Shrinking public health budgets in Florida and other states are making it harder to protect and control potential infectious outbreaks, according to a new report.
Florida scored five of 10 possible points on the Trust for America’s Health report released this morning. Georgia, Nebraska and New Jersey received the lowest score: two out of 10. New Hampshire was the top scoring state, earning points for eight of the 10 criteria.
A total of 35 states scored 5 or lower, said Jeffrey Levi, executive director of Trust for America's Health. And just 17 states have maintained or increased spending on public health services the past two fiscal years, he said.
“We need to make sure the American people understand the ongoing threat and that we keep the systems in place, whether that’s relatively tough vaccination requirements, or whether it’s really strong surveillance systems so we can identify outbreaks quickly and respond well," he said. "All those pieces need to be in place on a constant basis. We can’t always be playing catch up. That’s how you lose lives and how diseases get out.”
In Florida, the state earned points for requiring hospitals to report healthcare-associated infections as well as its ability to handle a surge in laboratory testing in the event of a disease outbreak.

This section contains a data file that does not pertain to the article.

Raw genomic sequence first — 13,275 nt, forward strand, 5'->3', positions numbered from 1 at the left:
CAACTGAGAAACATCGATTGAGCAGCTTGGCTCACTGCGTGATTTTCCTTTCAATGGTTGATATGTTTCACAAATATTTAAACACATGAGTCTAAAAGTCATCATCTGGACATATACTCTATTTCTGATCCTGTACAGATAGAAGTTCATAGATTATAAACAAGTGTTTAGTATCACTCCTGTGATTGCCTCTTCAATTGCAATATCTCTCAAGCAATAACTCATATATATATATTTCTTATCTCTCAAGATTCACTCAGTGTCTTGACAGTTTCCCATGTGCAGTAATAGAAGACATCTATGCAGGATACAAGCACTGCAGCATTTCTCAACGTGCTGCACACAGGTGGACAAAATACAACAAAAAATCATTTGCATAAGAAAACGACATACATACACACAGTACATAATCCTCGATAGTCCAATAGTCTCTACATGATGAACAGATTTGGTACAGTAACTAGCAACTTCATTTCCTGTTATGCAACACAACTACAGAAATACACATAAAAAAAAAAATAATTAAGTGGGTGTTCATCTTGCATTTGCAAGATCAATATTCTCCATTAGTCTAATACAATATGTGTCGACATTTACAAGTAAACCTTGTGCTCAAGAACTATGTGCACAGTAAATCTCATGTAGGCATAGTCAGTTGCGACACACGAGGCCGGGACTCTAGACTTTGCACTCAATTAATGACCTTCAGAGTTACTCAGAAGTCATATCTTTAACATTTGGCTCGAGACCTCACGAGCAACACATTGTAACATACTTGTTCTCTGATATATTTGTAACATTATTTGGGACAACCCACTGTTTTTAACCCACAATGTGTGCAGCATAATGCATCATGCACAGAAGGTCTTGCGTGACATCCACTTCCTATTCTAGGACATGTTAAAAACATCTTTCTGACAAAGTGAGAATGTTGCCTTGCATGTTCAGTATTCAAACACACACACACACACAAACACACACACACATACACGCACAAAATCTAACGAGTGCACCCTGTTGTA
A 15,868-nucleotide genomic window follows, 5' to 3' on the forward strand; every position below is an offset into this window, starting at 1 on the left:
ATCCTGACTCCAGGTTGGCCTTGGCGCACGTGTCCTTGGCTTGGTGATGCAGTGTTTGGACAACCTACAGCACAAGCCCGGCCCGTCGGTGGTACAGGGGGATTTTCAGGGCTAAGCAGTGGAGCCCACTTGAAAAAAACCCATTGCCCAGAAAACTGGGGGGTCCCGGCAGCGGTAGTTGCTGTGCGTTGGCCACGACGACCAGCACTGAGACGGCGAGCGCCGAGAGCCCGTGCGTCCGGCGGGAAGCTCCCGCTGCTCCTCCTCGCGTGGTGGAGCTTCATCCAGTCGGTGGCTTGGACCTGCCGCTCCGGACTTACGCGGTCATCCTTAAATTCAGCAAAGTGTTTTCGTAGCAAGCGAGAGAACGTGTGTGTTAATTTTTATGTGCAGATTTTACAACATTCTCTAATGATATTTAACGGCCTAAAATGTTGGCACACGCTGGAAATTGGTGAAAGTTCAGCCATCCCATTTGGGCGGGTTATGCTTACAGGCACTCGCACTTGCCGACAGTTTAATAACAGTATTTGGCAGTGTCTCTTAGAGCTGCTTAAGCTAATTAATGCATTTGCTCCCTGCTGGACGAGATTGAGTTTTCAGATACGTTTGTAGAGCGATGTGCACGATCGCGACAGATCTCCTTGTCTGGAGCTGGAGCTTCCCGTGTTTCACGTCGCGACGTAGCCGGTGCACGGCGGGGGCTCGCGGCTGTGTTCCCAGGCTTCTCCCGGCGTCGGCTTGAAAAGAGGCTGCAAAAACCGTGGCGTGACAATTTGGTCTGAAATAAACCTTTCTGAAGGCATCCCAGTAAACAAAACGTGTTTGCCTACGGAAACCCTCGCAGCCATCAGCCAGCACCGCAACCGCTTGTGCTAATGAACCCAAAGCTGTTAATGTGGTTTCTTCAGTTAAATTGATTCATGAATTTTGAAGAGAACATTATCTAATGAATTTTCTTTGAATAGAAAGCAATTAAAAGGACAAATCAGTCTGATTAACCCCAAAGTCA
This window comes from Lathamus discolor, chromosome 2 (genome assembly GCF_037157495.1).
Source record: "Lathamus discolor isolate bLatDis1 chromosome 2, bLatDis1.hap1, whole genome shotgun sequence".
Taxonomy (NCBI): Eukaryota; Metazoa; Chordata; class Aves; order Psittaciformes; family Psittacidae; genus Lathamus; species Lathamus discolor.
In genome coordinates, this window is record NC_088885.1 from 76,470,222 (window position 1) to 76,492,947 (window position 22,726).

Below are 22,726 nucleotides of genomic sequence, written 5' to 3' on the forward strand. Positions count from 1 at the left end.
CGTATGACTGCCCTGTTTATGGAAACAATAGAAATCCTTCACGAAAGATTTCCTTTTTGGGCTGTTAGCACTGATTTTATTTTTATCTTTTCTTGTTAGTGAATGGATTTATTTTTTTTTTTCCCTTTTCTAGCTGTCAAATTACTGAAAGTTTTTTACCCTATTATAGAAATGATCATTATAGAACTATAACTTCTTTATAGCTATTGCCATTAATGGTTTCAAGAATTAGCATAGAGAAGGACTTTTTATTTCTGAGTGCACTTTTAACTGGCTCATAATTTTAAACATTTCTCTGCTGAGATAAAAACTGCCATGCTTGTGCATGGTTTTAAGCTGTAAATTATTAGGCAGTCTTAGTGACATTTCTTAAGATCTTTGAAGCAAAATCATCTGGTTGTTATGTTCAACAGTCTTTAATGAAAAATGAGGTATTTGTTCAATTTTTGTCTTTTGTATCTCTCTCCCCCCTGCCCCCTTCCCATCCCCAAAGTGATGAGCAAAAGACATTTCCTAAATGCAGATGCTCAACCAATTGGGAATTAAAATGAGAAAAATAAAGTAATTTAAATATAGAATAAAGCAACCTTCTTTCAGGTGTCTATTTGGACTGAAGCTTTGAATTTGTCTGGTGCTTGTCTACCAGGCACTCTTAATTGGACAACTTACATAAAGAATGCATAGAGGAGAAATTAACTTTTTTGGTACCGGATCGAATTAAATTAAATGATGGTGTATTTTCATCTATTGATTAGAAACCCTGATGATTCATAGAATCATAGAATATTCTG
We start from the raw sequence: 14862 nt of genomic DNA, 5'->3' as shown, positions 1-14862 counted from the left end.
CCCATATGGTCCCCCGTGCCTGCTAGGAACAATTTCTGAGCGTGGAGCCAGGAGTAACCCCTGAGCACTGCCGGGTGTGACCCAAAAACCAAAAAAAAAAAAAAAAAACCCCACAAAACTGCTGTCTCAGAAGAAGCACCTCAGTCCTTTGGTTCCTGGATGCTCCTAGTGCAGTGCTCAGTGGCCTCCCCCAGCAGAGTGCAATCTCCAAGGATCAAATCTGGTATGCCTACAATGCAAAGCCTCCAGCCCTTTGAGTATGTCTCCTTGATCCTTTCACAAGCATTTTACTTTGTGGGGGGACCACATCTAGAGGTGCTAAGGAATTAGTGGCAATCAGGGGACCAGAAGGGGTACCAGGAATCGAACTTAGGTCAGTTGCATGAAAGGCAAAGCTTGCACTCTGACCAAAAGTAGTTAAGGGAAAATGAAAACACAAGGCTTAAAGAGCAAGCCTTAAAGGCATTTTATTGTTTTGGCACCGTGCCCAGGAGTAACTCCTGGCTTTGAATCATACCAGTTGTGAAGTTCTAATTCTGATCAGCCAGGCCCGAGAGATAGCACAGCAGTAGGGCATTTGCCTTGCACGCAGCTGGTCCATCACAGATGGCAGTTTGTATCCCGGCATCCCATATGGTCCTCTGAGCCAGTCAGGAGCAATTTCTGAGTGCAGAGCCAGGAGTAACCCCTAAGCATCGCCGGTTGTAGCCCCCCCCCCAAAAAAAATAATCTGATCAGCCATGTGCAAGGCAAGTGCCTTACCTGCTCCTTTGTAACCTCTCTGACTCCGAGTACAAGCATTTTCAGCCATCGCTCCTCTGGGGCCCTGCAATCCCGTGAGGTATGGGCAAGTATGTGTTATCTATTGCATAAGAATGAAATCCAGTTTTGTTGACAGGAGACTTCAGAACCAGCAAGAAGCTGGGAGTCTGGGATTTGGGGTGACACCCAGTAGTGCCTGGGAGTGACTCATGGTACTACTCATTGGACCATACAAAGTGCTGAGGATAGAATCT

However, Florida did see its public health services funding shrink in the past two fiscal years. The Florida Department of Health operating budget has decreased every year since 2009, from $3 million to $2.8 million, records show.
Agency spokeswoman Sheri Hutchinson said transitioning its data collection from paper to electronic form has helped improve efficiencies, despite decreased budgets.
“The Department currently receives more than 3.9 million laboratory results annually of which 69% or 2.7 million are received electronically,” Hutchinson said in an email. “The Department has also gained direct access to Emergency Department trend data and can monitor, in real time, for spikes in visits that may signify an outbreak.”